William Kunstler: Disturbing the Universe
The radical lawyer as star
‘William Kunstler: Disturbing the Universe’’ is indeed about the radical-leftist attorney. But this engrossing and provocative documentary is also about a tragic kind of liberal guilt. The many cases Kunstler took until his death in 1995 - he defended the defenseless (African-American victims of discrimination) and the seemingly indefensible (alleged rapists, murderers, terrorists, and assassins) - suggest a man whose political sympathies bordered on the promiscuous.
This became a real problem for two of Kunstler’s daughters, Emily and Sarah. They wrote and directed “Disturbing the Universe,’’ and in it wrestle with their father’s incendiary taste in clients.
Emily and Sarah are the children in the second family Kunstler started, with the civil rights lawyer Margaret Ratner in the mid-1970s, after his years as a notorious champion of blacks, radicals, Vietnam veterans, American Indians, and the inhumanely housed men of Attica prison. The girls were proud of their father’s early fights. But the latter years of his career vexed them.
Kunstler kept his legal office in the family’s Greenwich Village brownstone, and, in agreeing to represent, say, El Sayyid Nosair, who murdered the Israeli extremist politician Meir Kahane, the house seemed to be under siege. Bullets would arrive in the mail. The girls couldn’t go out. “Why was I being punished for something my father did?’’ one of them wonders, courtesy of narration, in classic teenage fashion.
Using well-deployed archival footage, the filmmakers present a brief history of their father, how he began his adulthood as a suburban lawyer in 1950s Westchester, and found himself drawn to civil-rights activism, then, by the late 1960s and his star-making defense of the Chicago 8, to drugs and radicalism.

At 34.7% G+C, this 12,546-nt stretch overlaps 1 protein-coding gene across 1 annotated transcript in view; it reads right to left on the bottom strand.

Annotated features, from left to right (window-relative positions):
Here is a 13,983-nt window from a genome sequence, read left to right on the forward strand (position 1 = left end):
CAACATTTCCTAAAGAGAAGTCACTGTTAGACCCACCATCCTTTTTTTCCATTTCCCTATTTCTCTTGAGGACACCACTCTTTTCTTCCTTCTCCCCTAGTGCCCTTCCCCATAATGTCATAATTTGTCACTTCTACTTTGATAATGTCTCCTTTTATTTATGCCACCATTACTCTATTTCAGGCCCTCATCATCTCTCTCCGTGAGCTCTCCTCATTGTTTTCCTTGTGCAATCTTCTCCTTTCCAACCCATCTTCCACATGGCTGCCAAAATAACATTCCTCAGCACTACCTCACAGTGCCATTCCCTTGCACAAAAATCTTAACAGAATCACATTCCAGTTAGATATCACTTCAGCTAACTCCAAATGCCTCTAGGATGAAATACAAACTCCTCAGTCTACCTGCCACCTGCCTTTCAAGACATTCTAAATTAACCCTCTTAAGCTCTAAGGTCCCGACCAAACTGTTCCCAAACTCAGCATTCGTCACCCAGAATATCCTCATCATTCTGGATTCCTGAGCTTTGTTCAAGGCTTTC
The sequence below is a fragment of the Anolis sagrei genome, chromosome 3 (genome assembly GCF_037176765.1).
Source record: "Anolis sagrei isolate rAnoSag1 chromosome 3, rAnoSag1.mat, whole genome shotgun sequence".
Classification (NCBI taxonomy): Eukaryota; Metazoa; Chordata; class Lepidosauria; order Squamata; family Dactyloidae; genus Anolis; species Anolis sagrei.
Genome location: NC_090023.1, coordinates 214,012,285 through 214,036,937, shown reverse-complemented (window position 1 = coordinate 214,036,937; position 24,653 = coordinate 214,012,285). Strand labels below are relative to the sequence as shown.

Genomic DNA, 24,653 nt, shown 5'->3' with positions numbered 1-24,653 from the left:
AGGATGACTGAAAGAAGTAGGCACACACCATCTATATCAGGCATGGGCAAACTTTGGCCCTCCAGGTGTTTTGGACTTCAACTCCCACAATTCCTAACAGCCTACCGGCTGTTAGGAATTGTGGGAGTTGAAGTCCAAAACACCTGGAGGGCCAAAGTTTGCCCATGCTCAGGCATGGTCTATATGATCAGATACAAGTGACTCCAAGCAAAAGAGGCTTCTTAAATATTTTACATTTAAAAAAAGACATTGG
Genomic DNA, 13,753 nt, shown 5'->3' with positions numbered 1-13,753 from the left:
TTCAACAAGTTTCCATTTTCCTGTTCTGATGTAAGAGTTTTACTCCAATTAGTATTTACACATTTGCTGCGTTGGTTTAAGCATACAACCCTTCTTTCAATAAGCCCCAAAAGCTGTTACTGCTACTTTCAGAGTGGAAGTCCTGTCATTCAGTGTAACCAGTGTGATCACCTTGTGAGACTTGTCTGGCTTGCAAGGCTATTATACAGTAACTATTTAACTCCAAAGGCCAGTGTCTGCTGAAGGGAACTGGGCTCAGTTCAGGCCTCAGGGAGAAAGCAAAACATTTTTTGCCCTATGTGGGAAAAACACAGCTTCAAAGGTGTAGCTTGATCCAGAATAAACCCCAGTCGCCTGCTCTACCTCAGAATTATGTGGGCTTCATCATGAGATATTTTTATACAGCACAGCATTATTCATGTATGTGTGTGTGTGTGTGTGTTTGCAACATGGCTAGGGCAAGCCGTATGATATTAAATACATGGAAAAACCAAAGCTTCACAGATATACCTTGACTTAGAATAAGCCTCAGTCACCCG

The film argues that Kunstler’s stardom was, in fact, a side effect he came to enjoy. His public embraces of John Gotti and frequent appearances on Phil Donahue’s talk show bear this out. The notoriety that came with defending men like Nosair and one of the black teenagers accused in the Central Park rape trial appealed to him. One colleague (and Sarah Kunstler’s law-firm boss), Elizabeth Fink, says Kunstler did take those cases for fame. Alan Dershowitz, in a room with one of the Kunstler daughters, reluctantly says that her father acted inconsistently with his principles. (In “The Most Hated Lawyer in America,’’ David Langum’s very good biography of Kunstler, Dershowitz’s criticism is less polite.)
The fame argument is cogent enough. But Kunstler was also honorably and dangerously compassionate. There’s an anecdote in the film about his decision to look up the family of the slain Japanese soldier who charged at him with a bayonet during WWII. He told the parents their son died a hero.
According to the film, social justice was at the heart of his legal philosophy. He tried to instill in his daughters the idea that all white people are inherently racist: They have all the power in America, and the law is often used against minorities. Seeing a non-white person in trouble, he gave them the reflexive benefit of the doubt, regardless of the circumstances. This sense of liberal guilt warped him. It’s as if he wanted to punish a part of himself for what his forefathers did.
Wesley Morris can be reached at firstname.lastname@example.org.